Russia continues air raids despite Georgia's withdrawal from South Ossetia

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Moscow, Aug 11, : Despite its withdrawal from South Ossetia, Georgia insists that Russia has continued air raids deep inside its territory, including its Capital Tbilisi and along its coastline. Moscow, on the other hand, rejected Tbilisi's announcement that it had called a ceasefire and wanted talks.

Jets bombed targets near Tbilisi, including the airport, and Russia said its warships had sunk a Georgian boat that approached and tried to attack, the BBC reported.

The airport was hit only a few hours before French Foreign Minister Bernard Kouchner and Finnish Foreign Minister Alexander Stubb arrived on a peace mission.

According to the Georgian Interior Ministry, the city Gori is under massive attack from Russian artillery and planes and ground forces are preparing for an assault.

Gori, located about 65km northwest of Tbilisi, is just south of the border with the rebel region of South Ossetia, which has seen fierce fighting between Russian and Georgian forces in recent days. It is the largest Georgian town close to the region and an important strategic link between eastern and western Georgia.

Earlier, Russia took control of the breakaway region of South Ossetia, forcing Georgian troops to withdraw.

Georgian forces had observed a ceasefire since 5:00 a.m. on Sunday, but had still been bombed by Russian planes. The government had been trying all day to contact Russia to discuss a ceasefire, the report quoted Georgian President Mikheil Saakashvili as saying.

Meanwhile, the US administration has expressed strong support for Georgia. At a meeting on the sidelines of the Olympic Games in Beijing on Friday, US President George W Bush said that he told Russian Prime Minister Vladimir Putin that this violence was unacceptable and all troops should return to their positions, prior to the latest unrest that began on August 6.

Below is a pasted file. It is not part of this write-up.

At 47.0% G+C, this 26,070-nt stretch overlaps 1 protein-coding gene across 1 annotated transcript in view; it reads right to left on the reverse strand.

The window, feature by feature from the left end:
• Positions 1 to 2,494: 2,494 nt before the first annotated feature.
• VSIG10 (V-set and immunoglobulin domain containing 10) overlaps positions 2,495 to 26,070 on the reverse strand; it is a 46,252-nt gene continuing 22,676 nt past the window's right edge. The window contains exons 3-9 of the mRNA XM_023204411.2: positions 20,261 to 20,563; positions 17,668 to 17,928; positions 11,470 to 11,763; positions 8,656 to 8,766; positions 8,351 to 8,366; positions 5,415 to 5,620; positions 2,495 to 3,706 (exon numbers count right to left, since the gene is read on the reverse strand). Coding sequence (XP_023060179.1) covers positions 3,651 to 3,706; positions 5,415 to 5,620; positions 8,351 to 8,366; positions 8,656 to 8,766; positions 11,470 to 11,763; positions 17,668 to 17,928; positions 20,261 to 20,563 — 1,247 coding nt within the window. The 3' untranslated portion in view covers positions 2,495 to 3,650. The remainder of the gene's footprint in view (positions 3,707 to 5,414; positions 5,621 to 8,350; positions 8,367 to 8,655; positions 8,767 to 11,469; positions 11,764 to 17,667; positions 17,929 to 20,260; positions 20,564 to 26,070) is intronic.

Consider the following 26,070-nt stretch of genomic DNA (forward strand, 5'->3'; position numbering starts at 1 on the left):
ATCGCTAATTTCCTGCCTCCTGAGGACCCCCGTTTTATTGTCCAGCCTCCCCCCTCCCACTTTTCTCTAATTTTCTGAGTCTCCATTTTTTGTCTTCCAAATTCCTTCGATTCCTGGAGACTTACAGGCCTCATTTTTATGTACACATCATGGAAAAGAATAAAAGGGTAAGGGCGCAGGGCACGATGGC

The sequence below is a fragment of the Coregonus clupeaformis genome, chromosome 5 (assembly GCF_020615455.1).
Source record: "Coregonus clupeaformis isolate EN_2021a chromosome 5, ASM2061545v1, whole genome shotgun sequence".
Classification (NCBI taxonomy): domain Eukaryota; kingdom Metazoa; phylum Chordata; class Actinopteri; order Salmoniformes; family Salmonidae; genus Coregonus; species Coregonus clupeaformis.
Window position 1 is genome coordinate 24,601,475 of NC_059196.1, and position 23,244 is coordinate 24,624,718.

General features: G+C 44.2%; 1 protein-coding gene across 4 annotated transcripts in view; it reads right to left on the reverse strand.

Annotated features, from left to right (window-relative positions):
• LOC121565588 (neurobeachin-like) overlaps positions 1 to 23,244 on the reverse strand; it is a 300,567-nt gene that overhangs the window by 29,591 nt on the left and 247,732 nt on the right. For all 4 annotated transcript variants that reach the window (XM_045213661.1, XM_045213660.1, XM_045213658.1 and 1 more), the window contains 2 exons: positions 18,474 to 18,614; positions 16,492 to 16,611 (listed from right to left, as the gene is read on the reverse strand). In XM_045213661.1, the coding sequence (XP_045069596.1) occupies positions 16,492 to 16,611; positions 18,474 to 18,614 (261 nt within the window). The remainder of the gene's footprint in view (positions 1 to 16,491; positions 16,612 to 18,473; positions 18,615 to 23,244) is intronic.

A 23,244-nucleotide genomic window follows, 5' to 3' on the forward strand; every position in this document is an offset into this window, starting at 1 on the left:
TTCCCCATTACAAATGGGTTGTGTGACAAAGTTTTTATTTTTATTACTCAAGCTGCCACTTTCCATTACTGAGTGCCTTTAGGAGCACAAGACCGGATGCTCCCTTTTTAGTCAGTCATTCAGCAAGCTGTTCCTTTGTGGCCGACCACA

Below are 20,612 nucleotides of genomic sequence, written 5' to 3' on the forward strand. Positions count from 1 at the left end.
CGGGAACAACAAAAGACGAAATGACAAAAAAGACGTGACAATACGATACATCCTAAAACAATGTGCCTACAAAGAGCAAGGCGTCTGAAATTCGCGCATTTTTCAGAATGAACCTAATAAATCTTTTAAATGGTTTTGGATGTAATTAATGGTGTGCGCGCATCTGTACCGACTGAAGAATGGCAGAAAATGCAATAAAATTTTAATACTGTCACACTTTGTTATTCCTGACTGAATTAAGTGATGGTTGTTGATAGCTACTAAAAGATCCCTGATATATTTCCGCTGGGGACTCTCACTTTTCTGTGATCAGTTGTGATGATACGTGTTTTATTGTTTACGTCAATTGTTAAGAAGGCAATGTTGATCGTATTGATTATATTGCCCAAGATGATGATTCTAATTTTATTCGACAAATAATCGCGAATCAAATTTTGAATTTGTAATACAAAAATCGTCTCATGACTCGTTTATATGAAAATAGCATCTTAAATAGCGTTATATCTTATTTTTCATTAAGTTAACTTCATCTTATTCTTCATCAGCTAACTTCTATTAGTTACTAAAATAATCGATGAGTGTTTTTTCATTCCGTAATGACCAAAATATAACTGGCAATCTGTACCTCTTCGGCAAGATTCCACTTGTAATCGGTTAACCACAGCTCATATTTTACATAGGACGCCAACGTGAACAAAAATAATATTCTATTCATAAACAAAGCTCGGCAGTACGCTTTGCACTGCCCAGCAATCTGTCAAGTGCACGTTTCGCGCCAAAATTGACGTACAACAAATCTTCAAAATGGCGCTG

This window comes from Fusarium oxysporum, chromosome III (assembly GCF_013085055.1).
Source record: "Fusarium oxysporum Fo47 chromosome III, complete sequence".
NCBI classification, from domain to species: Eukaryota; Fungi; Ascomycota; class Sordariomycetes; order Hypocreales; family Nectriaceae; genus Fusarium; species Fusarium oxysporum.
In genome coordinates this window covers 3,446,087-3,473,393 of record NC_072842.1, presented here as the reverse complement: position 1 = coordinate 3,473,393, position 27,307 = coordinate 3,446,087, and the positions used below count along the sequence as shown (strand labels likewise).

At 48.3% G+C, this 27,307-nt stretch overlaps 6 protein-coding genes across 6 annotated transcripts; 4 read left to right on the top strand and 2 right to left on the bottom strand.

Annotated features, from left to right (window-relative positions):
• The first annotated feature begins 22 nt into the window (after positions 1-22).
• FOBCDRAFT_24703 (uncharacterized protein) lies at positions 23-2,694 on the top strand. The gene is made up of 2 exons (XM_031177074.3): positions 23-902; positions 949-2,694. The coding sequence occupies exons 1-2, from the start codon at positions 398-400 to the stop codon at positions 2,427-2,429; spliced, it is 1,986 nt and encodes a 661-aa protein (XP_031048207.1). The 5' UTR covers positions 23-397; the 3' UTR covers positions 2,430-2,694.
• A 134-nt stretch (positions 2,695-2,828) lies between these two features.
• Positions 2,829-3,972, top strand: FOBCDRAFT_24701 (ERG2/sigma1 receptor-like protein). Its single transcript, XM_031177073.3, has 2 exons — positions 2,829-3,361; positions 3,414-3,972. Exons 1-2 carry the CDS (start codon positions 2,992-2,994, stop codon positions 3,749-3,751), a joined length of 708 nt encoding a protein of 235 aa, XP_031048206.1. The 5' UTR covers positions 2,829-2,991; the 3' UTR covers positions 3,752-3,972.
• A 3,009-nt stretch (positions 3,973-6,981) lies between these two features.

US Vice President Dick Cheney said the events in Georgia would have serious consequences on Russia's relations with the United States.

As many as 2,000 people may have been killed and 30,000 made homeless as the chaotic conflict between Georgian and Russian forces in the pro-Moscow enclave of South Ossetia on Saturday. While also calling for a ceasefire, Georgian parliament has approved a state of war across the country for the next 15 days.

Russian President Dmitry Medvedev had said that there would be no talks until Georgian troops left the conflict zone.

The situation on the ground in South Ossetia, most of whose population are ethnic Russians, remained highly confused.

Based on Russian and South Ossetian official estimates, the death toll on the South Ossetian side was at least 1,400. Moscow maintained all but a few of the dead were civilians. Blaming Georgia of genocide against the South Ossetian people, Putin defended Moscow's military action to intervene directly, adding that the conflict has created at least 34,000 refugees. The conflict began when Russian troops poured into South Ossetia on Friday, hours after Georgia launched an offensive aimed at restoring control over the separatist province.

ANI

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